Literally translated Bonsai means tree in pot. Bon stands for plant and 'sai' can be translated with bowl or pot. Bonsai is grown in Asia and evokes the image of an old tree.
A bonsai ist tries to use a living plant material to create a reduced image of an old tree or landscape in nature. Compare it with a painter or a sculptor, the one tries to catch an impression of a landscape with paint, the other does this with a piece of wood, for example, the whole becomes a living work of art.
Already before the beginning of our era, Chinese monks saw the beauty of trees that were small in nature and also had great powers. As image bearers of the mountainous environment they took the trees home and further cultivated them in pots. Later, other tree species were also used and so a culture and form culture was created that was called Bonsai. In China Bonsai is still a widespread hobby to this day and is called Penjing.
Both in Japan and in Korea there is a long history concerning Bonsai. From China, Penjing was introduced in these countries and raised to bonsai art with its own perception, with many new techniques being developed.
Europe Bonsai is only introduced in the 20th century. This was done through shows and always as an entry from China or Japan. The bonsai hobby is about 50 years old in Europe. It is only 20 years ago that bonsai has emerged as a floricultural product and can no longer be ignored.
Your Bonsai has been cultivated in South China and is used to a yearly temperature between 12 and 30 degrees Celsius. That is why it is extremely suitable for indoor use. If the outdoor temperature is higher than 12 degrees Celsius, you can also place the Bonsai outdoors. Bonsai need light to grow well. Place your Bonsai in a light place, possibly with some direct sunlight. Do not allow your tree to be in direct sunlight all day long.
Your Bonsai is a living tree. All trees need moisture to survive and grow. Too little water will dry the leaves and, if it lasts for a long time, also allow the juice flow to dry out. Too much water causes the roots to rot in the shell and weakens the tree. Give your Bonsai water when the soil starts to dry and wait with the next irrigation until the tree has absorbed the water (at normal location this is about every two days). Always make sure that the root ball is fully suctioned, the excess water runs out of the pot through the bottom.
Every Bonsai needs certain substances to maintain its systems. It is best to use solid or liquid Bonsai Food that you can obtain from us. You feed solid feed into the soil and dissolve with the water supply. Most commonly known as solid food is the Biogold, take the largest size of the pot in cm, this is the maximum dosage of the number of grains you press in the soil. You mix liquid food through the irrigation water. Use the dosage as indicated on the packaging. You can also use normal plant food, but you should keep in mind to adjust the dosage to 60%. Your Bonsai grows throughout the year and therefore needs nutrition all year round.
Thanks to the good cultivation, this Bonsai is in perfect balance. The amount of roots and leaves is excellent and the scale has been chosen with care. After a few years (recommended around three years) of healthy growth, the roots will pinch the pot and the Bonsai may be repotted. This gives you the opportunity to prune the roots so that the root ball remains young and vital. Repotting is best in the spring. Remove the tree from the pot and carefully remove the roots. After this you can cut away 30% of the roots. For a good rejuvenation, remove some thicker roots. After this, the Bonsai can be returned to its own scale. Put some good loose soil, possibly mixed with some sharp sand, at the bottom of the pot and place the tree on it. Then you can fill the dish with the same new soil mixture.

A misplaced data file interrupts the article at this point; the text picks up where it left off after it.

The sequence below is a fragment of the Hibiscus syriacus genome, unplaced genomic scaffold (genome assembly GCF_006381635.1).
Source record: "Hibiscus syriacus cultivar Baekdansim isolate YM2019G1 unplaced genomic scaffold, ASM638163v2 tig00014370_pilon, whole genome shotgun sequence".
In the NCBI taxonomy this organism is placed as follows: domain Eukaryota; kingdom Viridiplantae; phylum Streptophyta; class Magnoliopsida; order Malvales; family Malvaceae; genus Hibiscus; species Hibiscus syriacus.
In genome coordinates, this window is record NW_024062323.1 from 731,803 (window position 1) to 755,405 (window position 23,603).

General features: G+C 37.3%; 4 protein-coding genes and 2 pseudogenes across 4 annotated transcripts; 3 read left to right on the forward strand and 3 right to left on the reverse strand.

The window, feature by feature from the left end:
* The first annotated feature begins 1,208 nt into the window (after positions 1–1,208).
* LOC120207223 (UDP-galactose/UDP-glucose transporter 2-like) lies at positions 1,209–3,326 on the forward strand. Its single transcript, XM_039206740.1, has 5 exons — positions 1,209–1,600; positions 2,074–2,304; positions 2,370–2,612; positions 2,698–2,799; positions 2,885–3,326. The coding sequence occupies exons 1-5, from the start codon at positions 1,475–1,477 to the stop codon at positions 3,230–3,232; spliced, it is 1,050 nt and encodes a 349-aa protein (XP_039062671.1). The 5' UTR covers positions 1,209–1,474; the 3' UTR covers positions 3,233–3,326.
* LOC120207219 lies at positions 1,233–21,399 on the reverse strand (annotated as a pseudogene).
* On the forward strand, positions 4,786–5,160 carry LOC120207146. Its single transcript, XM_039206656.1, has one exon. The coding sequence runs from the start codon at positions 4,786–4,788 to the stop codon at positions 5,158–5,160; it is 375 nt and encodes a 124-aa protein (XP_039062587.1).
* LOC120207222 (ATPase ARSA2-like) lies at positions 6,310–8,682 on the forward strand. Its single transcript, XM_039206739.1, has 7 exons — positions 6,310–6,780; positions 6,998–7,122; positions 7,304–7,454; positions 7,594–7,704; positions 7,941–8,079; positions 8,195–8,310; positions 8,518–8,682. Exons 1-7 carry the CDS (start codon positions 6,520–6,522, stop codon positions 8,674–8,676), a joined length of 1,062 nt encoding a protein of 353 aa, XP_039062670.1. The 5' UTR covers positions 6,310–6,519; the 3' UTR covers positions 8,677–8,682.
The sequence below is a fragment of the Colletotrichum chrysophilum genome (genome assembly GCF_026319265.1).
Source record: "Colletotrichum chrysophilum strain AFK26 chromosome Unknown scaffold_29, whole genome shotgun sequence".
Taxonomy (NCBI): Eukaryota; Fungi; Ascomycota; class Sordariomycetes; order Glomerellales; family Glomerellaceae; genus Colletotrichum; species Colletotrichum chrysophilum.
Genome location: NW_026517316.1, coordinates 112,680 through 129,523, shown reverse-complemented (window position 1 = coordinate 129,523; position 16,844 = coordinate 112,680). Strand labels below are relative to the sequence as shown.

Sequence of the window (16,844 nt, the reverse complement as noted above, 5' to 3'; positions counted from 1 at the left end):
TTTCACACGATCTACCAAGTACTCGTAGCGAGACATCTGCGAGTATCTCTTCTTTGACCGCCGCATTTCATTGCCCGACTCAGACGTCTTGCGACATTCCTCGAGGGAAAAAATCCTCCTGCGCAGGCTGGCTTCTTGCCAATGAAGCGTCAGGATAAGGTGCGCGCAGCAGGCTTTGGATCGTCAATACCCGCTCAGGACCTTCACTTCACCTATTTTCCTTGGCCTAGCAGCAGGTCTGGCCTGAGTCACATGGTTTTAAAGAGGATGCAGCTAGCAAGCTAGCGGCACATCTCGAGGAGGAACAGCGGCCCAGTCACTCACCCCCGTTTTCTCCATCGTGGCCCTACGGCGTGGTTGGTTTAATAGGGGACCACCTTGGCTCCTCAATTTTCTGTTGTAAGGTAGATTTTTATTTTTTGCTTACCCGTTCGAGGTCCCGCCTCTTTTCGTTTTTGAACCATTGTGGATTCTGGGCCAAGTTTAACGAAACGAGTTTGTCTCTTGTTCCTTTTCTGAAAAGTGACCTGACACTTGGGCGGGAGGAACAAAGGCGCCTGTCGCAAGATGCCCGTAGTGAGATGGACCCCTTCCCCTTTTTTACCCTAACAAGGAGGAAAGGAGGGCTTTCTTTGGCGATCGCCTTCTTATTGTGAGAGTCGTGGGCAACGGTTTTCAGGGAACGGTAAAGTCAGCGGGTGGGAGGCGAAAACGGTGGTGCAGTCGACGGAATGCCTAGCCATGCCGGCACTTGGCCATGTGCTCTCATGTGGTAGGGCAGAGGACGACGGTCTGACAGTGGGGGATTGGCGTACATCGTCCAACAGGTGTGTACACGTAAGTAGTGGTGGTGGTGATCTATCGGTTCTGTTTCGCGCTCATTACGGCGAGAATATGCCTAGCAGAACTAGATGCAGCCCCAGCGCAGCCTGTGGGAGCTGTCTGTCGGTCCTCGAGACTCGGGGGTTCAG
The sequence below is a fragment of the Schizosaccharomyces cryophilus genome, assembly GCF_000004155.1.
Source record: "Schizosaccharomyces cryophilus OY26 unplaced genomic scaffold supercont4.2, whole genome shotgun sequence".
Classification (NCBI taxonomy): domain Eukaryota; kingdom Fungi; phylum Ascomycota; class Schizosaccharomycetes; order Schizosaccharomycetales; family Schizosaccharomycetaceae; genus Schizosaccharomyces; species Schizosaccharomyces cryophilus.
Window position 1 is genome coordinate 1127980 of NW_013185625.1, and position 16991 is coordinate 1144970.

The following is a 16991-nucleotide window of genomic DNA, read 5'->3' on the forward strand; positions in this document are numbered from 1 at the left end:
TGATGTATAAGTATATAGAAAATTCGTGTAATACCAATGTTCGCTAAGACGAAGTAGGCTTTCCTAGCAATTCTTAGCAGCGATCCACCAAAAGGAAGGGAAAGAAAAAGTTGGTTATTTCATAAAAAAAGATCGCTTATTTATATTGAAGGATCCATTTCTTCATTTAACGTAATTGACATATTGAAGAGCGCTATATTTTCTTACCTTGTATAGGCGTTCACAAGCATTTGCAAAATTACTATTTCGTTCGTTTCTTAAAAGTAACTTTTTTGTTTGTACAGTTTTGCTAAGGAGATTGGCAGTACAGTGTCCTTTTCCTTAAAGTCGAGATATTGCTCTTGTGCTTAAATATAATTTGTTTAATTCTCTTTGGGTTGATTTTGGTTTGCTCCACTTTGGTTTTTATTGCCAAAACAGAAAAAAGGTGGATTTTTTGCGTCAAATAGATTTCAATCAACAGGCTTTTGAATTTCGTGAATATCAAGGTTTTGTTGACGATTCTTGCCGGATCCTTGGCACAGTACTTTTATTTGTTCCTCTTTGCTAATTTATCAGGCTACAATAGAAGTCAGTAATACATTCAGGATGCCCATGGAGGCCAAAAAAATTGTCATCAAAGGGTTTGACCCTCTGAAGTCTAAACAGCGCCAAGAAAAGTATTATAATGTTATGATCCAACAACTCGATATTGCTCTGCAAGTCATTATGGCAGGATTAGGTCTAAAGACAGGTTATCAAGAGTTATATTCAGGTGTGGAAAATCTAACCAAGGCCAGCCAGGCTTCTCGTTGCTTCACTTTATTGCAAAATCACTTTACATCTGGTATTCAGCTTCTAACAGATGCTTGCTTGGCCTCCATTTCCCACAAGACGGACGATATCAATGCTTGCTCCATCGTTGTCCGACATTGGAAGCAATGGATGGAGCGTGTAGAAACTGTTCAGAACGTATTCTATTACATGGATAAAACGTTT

Akadama is a clay granulate and particularly suitable for Bonsai. This soil type ensures a good moisture balance in the pot, has a neutral acidity and does not contain too many nutrients. The soil can be applied 100% or mixed with potting soil up to 50%. Kiryu is a rock that provides extra good drainage in the bonsai pot. It is particularly suitable to mix with Akadama for Bonsai species that keep dry feet like Pinus, Picea and Juniperus. The maximum mixing ratio is 50 Kiryu.
A healthy Bonsai has little to no problems with diseases and pests. There may be lice or spider. Luis recognizes you by the sticky drops and spider gives the leaf a light speckled pale color. To prevent lice and spider you should ensure that your Bonsai is in a well-ventilated place. This also prevents possible infestation by fungi such as mildew. In every garden center you can buy adequate resources to combat the above.
Every tree has the natural tendency to grow at the ends and repel the oldest leaves or needles from the inside. For a beautiful, finely branched Bonsai you have to break this trend. This can be done very simply by pruning the end growth. The Bonsai you have purchased already has the right shape and size and therefore only needs to be maintained. You can remove all shoots that are outside the silhouette of the tree. All shoots on the branches that grow downwards or upwards can also be pruned. This way you keep the Bonsai healthy and in the right model. All necessary tools can be found on our site.
Young branches grow naturally and do not bend over time. The branches of your Bonsai are bent downwards to represent the image of an old tree. You can neither determine the shape of your Bonsai nor further by means of wiring. If you wrap the branches at 45 degrees with wire of the correct thickness, these can be bent into any desired shape. After some time, the branch will continue to thicken and pinch the wire. This is the right time to remove the wire again
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